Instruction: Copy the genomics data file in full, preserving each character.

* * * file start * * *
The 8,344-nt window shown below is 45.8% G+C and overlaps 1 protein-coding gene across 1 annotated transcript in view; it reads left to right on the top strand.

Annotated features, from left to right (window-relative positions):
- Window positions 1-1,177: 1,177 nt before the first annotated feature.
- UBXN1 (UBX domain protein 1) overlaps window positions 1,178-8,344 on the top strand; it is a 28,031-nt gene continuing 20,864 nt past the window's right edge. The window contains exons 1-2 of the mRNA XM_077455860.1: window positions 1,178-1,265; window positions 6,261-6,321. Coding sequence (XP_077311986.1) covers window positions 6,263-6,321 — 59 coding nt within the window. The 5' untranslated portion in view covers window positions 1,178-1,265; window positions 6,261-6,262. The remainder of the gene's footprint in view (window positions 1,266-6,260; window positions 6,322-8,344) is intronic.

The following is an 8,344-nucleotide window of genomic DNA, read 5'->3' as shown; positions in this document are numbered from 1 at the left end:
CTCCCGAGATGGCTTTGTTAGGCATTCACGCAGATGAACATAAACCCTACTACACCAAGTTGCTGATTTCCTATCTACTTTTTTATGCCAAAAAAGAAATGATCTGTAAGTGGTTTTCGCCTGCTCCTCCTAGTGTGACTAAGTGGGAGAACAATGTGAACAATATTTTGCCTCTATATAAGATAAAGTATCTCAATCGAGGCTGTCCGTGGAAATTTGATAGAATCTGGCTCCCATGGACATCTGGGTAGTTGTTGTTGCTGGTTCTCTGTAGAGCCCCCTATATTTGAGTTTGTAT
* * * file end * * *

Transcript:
The 8,344-nt window shown below is 45.8% G+C and overlaps 1 protein-coding gene across 1 annotated transcript in view; it reads left to right on the top strand.

Annotated features, from left to right (window-relative positions):
- Window positions 1-1,177: 1,177 nt before the first annotated feature.
- UBXN1 (UBX domain protein 1) overlaps window positions 1,178-8,344 on the top strand; it is a 28,031-nt gene continuing 20,864 nt past the window's right edge. The window contains exons 1-2 of the mRNA XM_077455860.1: window positions 1,178-1,265; window positions 6,261-6,321. Coding sequence (XP_077311986.1) covers window positions 6,263-6,321 — 59 coding nt within the window. The 5' untranslated portion in view covers window positions 1,178-1,265; window positions 6,261-6,262. The remainder of the gene's footprint in view (window positions 1,266-6,260; window positions 6,322-8,344) is intronic.

The following is an 8,344-nucleotide window of genomic DNA, read 5'->3' as shown; positions in this document are numbered from 1 at the left end:
CTCCCGAGATGGCTTTGTTAGGCATTCACGCAGATGAACATAAACCCTACTACACCAAGTTGCTGATTTCCTATCTACTTTTTTATGCCAAAAAAGAAATGATCTGTAAGTGGTTTTCGCCTGCTCCTCCTAGTGTGACTAAGTGGGAGAACAATGTGAACAATATTTTGCCTCTATATAAGATAAAGTATCTCAATCGAGGCTGTCCGTGGAAATTTGATAGAATCTGGCTCCCATGGACATCTGGGTAGTTGTTGTTGCTGGTTCTCTGTAGAGCCCCCTATATTTGAGTTTGTAT